The Lesser Sooty Owl is an Australian endangered species.
The native owl of New Zealand is the Ruru, more commonly known as the morepork. An owl with a similar call is the "mopoke" or Southern Boobook Owl, which is found all over Australia. Another picture and factsheet of the Boobook is at the Government of Western Australia's NatureBase.
Birding... Strigidae is a checklist of the owls of the world, compiled by Friedhelm Weick.
Antonio Silveira of 'Environmental Program: The Last Noah's Ark' has provided a brief checklist of Brazil’s Owls.
You can see dynamically generated maps of the distribution of many owl species at Owls of the Western Hemisphere, which covers North, Central, and South America and the Caribbean.
Research is going on at the University of Oregon on Barn Owls and their Hearing.
The Forest Service has published a Techical Report on Owls of Old Forests of the World.
The University of Florida's Institute of Food and Agricultural Sciences has short reference sheets on the Barn Owl and Barred Owl.
CNN has posted a story entitled Growers find barn owls protect their crops, along with some video clips.
Steve Greer's Owl Photos and Facts page showcases many of his photographs of owls found in New Jersey.
The OwlCam Home Page follows a family of Barn Owls with photgraphs and commentary over several years.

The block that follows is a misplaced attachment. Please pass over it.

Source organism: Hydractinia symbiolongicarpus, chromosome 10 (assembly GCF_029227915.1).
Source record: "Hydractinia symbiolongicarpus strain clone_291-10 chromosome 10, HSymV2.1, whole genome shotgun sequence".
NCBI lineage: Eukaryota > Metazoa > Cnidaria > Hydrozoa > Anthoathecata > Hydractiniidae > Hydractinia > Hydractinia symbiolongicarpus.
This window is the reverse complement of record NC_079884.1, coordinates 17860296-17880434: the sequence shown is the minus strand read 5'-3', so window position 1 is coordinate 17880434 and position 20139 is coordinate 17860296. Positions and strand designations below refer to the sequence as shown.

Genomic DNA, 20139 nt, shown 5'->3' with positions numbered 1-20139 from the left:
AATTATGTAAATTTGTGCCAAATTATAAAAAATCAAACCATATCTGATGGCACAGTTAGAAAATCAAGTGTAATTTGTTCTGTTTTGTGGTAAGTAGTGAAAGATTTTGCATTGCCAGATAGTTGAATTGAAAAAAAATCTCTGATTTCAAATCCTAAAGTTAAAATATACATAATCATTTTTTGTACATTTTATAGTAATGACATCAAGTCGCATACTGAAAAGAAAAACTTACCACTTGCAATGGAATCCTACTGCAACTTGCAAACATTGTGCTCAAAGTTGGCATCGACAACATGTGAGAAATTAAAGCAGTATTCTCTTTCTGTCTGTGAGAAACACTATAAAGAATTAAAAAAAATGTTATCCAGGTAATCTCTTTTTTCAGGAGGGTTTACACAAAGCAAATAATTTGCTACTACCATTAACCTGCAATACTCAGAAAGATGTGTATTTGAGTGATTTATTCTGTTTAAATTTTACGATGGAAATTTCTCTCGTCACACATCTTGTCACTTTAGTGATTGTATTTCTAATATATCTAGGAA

There are several pictures of Owls in the French Riviera including two barn owls and several eagle owls.
The U.S. Geological Service's Patuxent Bird Identification InfoCenter has information pages with pictures, distribution maps, and identification tips for many owl species.
Some samples of owl photographs are on display at Photovault. Hundreds of owl-related pictures are available (for sale) at Foto Search and Can Stock Photo, two stock photography sites.
There are several images of owls among the hundreds of birds sighted on the grounds of the Fermilab in Batavia, IL.
Five owls can be found on the Birds Of Prey In Oklahoma Webpage maintained by the Tulsa Boardwalk.
"An organisation dedicated to owl conservation" is how the World Owl Trust describes itself. The Website has information on and pictures of several kinds of owls.
The World of Owls has established Northern Ireland's first owl sanctuary. Their Website has a nice gallery of some of the birds in their care.
The Barn Owl Centre sanctuary, with information on barn owl habits, prey, and nests, is located in Gloucester, United Kingdom. Also in the UK is the Barn Owl Trust, which offers a live webcam along with lots of useful information.